I’m sure we did several other things in Virginia that I cannot remember. Pretty soon it was time to go pick up the boys from camp.
I think I’ll stop here and go to Part 2!
We last stopped off about the time we went to get the boys from Camp. We stayed a while so the boys could have a little more time with their camp buddies and to take a break from the car. You see, we had driven about 5 hours to get them. Then after we left camp in Elmhurst Twp, PA, we were driving straight through to Nashville, TN to get to an ordination the next day. Anyway, camp…
We finally got back in the car only to realize that the boys smelled horrible! In the past, they had gotten showers just before their parents picked them up. Not this time! What to do? I made a few phone calls and we stopped back at the place we stayed in at Front Royal so they could get showers. Then it was back on the road to Nashville. It was probably 10 or 10:30 pm by this time. While driving, I realized that I am not as young as I used to be!!! Oh my! John drove until 11:00 pm, which was his limit with his permit. I cat-napped. Then I stopped twice during the night for about an hour each. Then we stopped to get “breakfast” at a truck stop, but had to eat on the road as we were running out of time. John was able to take the controls at 6:00 am, which he did while I cat-napped some more. Then I took over again, and we made it to the Cathedral of the Incarnation about 9:45 am. The ordination was to begin at 10:00 am. Yeah, we made it. Fr. Justin Raines was ordained, along with our friend Fr. McGowan. It was beautiful!!!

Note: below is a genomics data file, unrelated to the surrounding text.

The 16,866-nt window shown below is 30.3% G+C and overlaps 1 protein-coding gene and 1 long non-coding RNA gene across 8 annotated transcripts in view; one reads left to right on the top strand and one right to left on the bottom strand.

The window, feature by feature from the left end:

Diocese of Nashville Priestly Ordinations 2013:
The next day was Fr. McGowan’s first Mass at old St. Mary’s in Nashville. We were privileged to be there as well. After the Mass there was a reception. MaryEllen sang Ave Maria for Fr. McGowan.